as a result of the annihilation of the animal soul and its transformation from darkness of kelipah to light of holiness and from bitterness of kelipat nogah to sweetness of holiness in the case of the righteous—for tzaddikim (as mentioned in ch. 10) are those who transform the essence of the animal soul, its intellect and emotion, from evil into goodness and holiness,

עַל יְדֵי כִּלְיוֹן נֶפֶשׁ הַבַּהֲמִית וְהִתְהַפְּכוּתָהּ מֵחֲשׁוֹכָא לִנְהוֹרָא וּמִמְּרִירוּ לְמִתְקָא – בַּצַּדִּיקִים,

or at least through the destruction of its garments, which are thought, speech, and action—which previously were garments of the vivifying soul, which is a soul of kelipah,

אוֹ לְפָחוֹת, עַל יְדֵי כִּלְיוֹן לְבוּשֶׁיהָ שֶׁהֵן מַחֲשָׁבָה דִּבּוּר וּמַעֲשֶׂה,

and their transformation from the darkness of the kelipot to the Divine light of the Ein Sof, which is clothed and united in the thought, speech, and action of the 613 commandments of the Torah in the case of the beinonim.

וְהִתְהַפְּכוּתָן מֵחֹשֶׁךְ הַקְּלִיפּוֹת לְאוֹר ה' אֵין־סוֹף בָּרוּךְ־הוּא הַמְלוּבָּש וּמְיוּחָד בְּמַחֲשָׁבָה דִּבּוּר וּמַעֲשֶׂה שֶׁל תַּרְיַ"ג מִצְוֹת הַתּוֹרָה – בַּבֵּינוֹנִים.

Beinonim, as explained in ch. 12, do not transform the essence of the vivifying soul into goodness and holiness. Only the soul-garments of thought, speech, and action are transformed to goodness through being utilized for the thought, speech, and action of the Torah and the mitzvot. In this sense, the wick of the vivifying soul is annihilated and is transformed into the light of holiness.

For as a result of the transformation of the animal soul, originating from kelipat nogah, from the darkness of kelipot, to the light of holiness, and so forth, there is brought about the so-called “ascent of the feminine waters”—the spiritual awakening on the initiative of the recipient, which in turn causes an arousal Above,

כִּי עַל יְדֵי הִתְהַפְּכוּת נֶפֶשׁ הַבַּהֲמִית, הַבָּאָה מִקְּלִיפַּת נוֹגַהּ, מֵחֲשׁוֹכָא לִנְהוֹרָא וְכוּ' – נַעֲשֶׂה בְּחִינַת "הַעֲלָאַת מַיִּין נוּקְבִין",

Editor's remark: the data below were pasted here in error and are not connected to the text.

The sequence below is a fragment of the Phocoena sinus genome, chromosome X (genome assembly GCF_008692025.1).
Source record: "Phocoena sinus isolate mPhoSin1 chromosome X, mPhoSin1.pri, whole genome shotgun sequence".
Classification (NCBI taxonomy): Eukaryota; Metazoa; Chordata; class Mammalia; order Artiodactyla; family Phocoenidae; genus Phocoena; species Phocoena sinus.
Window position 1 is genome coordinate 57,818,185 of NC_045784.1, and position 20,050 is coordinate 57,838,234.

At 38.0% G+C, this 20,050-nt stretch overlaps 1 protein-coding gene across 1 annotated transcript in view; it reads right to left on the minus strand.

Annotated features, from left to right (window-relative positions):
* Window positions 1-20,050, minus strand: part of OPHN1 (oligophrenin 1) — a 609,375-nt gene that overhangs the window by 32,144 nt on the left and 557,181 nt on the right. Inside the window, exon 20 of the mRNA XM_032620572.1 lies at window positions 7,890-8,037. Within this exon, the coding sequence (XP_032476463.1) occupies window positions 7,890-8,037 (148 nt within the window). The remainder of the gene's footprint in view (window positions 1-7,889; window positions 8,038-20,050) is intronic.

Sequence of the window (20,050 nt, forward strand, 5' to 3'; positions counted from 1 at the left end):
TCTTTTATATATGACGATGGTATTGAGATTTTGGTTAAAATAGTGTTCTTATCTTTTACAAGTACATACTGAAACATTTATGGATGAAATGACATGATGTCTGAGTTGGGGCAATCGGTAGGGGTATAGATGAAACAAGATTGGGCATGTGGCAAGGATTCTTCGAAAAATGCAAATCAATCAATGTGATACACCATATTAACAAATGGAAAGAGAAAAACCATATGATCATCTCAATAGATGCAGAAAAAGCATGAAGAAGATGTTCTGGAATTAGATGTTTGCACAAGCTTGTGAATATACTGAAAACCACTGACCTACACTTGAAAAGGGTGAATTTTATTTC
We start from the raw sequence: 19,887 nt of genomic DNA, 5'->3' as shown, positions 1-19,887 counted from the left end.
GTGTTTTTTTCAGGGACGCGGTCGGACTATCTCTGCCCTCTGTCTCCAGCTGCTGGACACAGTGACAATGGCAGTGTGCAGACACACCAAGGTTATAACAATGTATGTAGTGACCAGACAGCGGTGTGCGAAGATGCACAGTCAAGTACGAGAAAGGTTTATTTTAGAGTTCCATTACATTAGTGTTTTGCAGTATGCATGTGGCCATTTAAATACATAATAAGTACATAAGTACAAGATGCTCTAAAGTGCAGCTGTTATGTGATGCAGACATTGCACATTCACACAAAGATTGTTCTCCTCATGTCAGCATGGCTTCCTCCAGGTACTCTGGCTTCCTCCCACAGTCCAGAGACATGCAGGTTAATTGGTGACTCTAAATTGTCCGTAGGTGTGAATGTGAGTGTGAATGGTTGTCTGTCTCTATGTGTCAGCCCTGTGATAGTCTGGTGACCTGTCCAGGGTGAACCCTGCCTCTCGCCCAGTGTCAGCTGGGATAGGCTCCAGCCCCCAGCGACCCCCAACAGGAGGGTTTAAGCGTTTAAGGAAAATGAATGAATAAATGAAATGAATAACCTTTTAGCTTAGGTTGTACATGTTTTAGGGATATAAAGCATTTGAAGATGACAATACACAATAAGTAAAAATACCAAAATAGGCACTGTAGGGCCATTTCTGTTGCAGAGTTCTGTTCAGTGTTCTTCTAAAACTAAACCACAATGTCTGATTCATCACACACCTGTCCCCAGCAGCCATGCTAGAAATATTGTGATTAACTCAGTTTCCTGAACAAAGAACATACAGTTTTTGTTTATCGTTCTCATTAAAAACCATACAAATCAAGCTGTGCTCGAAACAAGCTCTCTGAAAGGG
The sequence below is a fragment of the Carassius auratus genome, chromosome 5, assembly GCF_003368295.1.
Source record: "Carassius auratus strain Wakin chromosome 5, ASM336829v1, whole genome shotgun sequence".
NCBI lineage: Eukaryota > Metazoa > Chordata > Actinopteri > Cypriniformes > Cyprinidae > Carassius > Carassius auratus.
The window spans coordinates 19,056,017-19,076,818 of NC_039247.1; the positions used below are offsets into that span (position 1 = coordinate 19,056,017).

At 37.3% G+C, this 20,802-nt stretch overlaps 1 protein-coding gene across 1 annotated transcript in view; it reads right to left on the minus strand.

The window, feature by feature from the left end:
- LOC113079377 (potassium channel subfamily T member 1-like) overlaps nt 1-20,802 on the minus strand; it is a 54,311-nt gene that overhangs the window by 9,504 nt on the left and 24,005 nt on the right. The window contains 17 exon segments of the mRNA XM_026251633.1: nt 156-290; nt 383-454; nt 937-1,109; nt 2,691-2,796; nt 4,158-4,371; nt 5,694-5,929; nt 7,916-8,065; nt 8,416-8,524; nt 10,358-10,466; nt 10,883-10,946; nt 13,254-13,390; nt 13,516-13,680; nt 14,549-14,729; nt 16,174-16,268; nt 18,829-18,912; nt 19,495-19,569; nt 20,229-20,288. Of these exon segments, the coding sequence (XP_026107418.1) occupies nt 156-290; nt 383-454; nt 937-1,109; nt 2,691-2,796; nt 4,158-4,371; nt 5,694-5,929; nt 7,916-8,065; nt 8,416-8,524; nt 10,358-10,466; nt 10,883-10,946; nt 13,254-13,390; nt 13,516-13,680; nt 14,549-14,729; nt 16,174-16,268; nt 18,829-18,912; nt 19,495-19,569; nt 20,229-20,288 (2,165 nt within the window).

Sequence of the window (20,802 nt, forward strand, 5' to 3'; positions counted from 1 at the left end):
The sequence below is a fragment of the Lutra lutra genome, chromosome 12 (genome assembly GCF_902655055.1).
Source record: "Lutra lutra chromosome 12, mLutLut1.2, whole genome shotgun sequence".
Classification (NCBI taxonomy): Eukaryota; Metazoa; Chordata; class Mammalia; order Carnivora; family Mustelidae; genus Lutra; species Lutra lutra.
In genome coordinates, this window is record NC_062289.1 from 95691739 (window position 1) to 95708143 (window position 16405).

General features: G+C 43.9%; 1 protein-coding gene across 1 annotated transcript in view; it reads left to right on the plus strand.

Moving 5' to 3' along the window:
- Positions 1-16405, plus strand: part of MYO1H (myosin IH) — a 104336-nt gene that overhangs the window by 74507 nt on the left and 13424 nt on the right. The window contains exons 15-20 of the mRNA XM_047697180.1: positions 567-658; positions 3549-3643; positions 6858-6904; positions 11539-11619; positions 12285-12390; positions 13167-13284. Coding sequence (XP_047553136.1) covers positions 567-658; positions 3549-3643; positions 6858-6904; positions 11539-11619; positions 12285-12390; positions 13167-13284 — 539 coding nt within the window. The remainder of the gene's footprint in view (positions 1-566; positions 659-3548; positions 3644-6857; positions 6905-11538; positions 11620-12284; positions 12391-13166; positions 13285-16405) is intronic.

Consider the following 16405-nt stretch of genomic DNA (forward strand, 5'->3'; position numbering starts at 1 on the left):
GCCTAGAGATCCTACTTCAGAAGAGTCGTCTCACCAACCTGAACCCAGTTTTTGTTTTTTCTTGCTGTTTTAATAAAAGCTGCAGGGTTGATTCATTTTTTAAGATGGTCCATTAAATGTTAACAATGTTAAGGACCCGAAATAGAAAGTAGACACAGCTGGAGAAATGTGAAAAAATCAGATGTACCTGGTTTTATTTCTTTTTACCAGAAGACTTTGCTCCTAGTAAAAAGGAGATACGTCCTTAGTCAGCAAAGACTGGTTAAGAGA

to draw down the light of the Shechinah (not only like the oil of chochmah and Torah, which is but a vessel for receiving the light of the Shechinah, but actually drawing down the light of the Shechinah), i.e., revealed light of the Ein Sof, over one’s divine soul, principally dwelling in the brain of the head.

לְהַמְשִׁיךְ אוֹר הַשְּׁכִינָה, הִיא בְּחִינַת גִּילּוּי אוֹר־אֵין־סוֹף בָּרוּךְ־הוּא, עַל נַפְשׁוֹ הָאֱלֹהִית שֶׁבַּמּוֹחִין שֶׁבְּרֹאשׁוֹ.

This is why the Yenuka says, “The supernal light that is kindled over one’s head requires oil,” for the light that is over one’s head and “intelligence” is in need of the oil of the “good deeds.”

Thereby, one may clearly understand the text, “For the L-rd Your G-d is a consuming fire,”9

וּבָזֶה יוּבַן הֵיטֵב מַה שֶּׁכָּתוּב: "כִּי ה' אֱלֹהֶיךָ אֵשׁ אוֹכְלָה הוּא",

Just as fire can only catch on an object when that object is being consumed by it, so, too, regarding the light of the Shechinah. In order for G-d to become “your G-d,” illuminating the Jew’s soul, there must be consumption by fire—burning and annihilating the wick of the vivifying soul so that this soul of kelipah be transformed into the fire of holiness.

as is explained elsewhere10that only when a Jew succeeds in nullifying himself to G-d in a manner where he ceases to exist as an independent entity and is consumed in the flames of G-dliness—only then will he draw down upon himself the light of the Shechinah.

וּכְמוֹ שֶׁנִּתְבָּאֵר בְּמָקוֹם אַחֵר:

conclusion of the first part,

with the help of G-d,

may He be blessed and exalted

נִשְׁלַם חֵלֶק רִאשׁוֹן בְּﬠֶזְרַת ה' יִתְבָּרֵךְ וְיִתְﬠַלֶּה